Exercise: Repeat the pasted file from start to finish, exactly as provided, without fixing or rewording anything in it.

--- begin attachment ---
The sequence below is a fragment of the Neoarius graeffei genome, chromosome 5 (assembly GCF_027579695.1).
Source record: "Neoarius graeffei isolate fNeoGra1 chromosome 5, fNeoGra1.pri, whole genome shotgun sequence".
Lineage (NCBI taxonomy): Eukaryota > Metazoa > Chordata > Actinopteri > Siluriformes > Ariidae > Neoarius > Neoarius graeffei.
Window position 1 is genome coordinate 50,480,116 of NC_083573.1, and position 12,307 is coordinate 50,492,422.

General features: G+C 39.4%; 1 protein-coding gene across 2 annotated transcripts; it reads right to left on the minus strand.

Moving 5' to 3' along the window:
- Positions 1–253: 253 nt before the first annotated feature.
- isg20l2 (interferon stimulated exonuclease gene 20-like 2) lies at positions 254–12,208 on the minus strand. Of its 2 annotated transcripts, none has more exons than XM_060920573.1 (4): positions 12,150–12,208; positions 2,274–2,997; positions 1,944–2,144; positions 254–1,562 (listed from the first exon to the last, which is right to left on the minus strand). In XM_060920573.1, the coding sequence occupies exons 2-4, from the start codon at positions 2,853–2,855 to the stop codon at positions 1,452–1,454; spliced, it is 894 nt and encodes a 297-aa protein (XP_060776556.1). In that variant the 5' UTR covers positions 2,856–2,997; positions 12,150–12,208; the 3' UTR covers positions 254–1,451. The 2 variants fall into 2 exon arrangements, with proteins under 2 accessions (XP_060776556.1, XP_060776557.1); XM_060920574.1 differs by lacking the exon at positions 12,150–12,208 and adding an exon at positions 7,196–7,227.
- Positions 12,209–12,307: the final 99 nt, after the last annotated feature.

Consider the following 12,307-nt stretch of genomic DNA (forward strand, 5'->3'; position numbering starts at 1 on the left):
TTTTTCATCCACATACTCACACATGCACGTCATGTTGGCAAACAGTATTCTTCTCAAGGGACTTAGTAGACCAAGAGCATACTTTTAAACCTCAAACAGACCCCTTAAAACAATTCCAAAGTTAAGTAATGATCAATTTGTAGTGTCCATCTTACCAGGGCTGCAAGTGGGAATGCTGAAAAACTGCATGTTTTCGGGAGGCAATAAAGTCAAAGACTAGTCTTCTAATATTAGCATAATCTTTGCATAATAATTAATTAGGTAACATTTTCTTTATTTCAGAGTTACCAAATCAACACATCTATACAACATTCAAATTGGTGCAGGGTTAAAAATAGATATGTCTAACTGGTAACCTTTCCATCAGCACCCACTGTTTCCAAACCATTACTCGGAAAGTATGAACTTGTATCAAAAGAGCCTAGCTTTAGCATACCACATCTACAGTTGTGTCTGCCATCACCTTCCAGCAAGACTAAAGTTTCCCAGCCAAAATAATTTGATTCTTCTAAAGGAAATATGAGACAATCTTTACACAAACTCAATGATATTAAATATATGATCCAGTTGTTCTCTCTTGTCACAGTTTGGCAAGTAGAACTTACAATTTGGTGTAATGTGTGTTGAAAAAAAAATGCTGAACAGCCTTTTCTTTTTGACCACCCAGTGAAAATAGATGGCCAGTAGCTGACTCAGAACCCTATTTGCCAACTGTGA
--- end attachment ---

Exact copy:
The sequence below is a fragment of the Neoarius graeffei genome, chromosome 5 (assembly GCF_027579695.1).
Source record: "Neoarius graeffei isolate fNeoGra1 chromosome 5, fNeoGra1.pri, whole genome shotgun sequence".
Lineage (NCBI taxonomy): Eukaryota > Metazoa > Chordata > Actinopteri > Siluriformes > Ariidae > Neoarius > Neoarius graeffei.
Window position 1 is genome coordinate 50,480,116 of NC_083573.1, and position 12,307 is coordinate 50,492,422.

General features: G+C 39.4%; 1 protein-coding gene across 2 annotated transcripts; it reads right to left on the minus strand.

Moving 5' to 3' along the window:
- Positions 1–253: 253 nt before the first annotated feature.
- isg20l2 (interferon stimulated exonuclease gene 20-like 2) lies at positions 254–12,208 on the minus strand. Of its 2 annotated transcripts, none has more exons than XM_060920573.1 (4): positions 12,150–12,208; positions 2,274–2,997; positions 1,944–2,144; positions 254–1,562 (listed from the first exon to the last, which is right to left on the minus strand). In XM_060920573.1, the coding sequence occupies exons 2-4, from the start codon at positions 2,853–2,855 to the stop codon at positions 1,452–1,454; spliced, it is 894 nt and encodes a 297-aa protein (XP_060776556.1). In that variant the 5' UTR covers positions 2,856–2,997; positions 12,150–12,208; the 3' UTR covers positions 254–1,451. The 2 variants fall into 2 exon arrangements, with proteins under 2 accessions (XP_060776556.1, XP_060776557.1); XM_060920574.1 differs by lacking the exon at positions 12,150–12,208 and adding an exon at positions 7,196–7,227.
- Positions 12,209–12,307: the final 99 nt, after the last annotated feature.

Consider the following 12,307-nt stretch of genomic DNA (forward strand, 5'->3'; position numbering starts at 1 on the left):
TTTTTCATCCACATACTCACACATGCACGTCATGTTGGCAAACAGTATTCTTCTCAAGGGACTTAGTAGACCAAGAGCATACTTTTAAACCTCAAACAGACCCCTTAAAACAATTCCAAAGTTAAGTAATGATCAATTTGTAGTGTCCATCTTACCAGGGCTGCAAGTGGGAATGCTGAAAAACTGCATGTTTTCGGGAGGCAATAAAGTCAAAGACTAGTCTTCTAATATTAGCATAATCTTTGCATAATAATTAATTAGGTAACATTTTCTTTATTTCAGAGTTACCAAATCAACACATCTATACAACATTCAAATTGGTGCAGGGTTAAAAATAGATATGTCTAACTGGTAACCTTTCCATCAGCACCCACTGTTTCCAAACCATTACTCGGAAAGTATGAACTTGTATCAAAAGAGCCTAGCTTTAGCATACCACATCTACAGTTGTGTCTGCCATCACCTTCCAGCAAGACTAAAGTTTCCCAGCCAAAATAATTTGATTCTTCTAAAGGAAATATGAGACAATCTTTACACAAACTCAATGATATTAAATATATGATCCAGTTGTTCTCTCTTGTCACAGTTTGGCAAGTAGAACTTACAATTTGGTGTAATGTGTGTTGAAAAAAAAATGCTGAACAGCCTTTTCTTTTTGACCACCCAGTGAAAATAGATGGCCAGTAGCTGACTCAGAACCCTATTTGCCAACTGTGA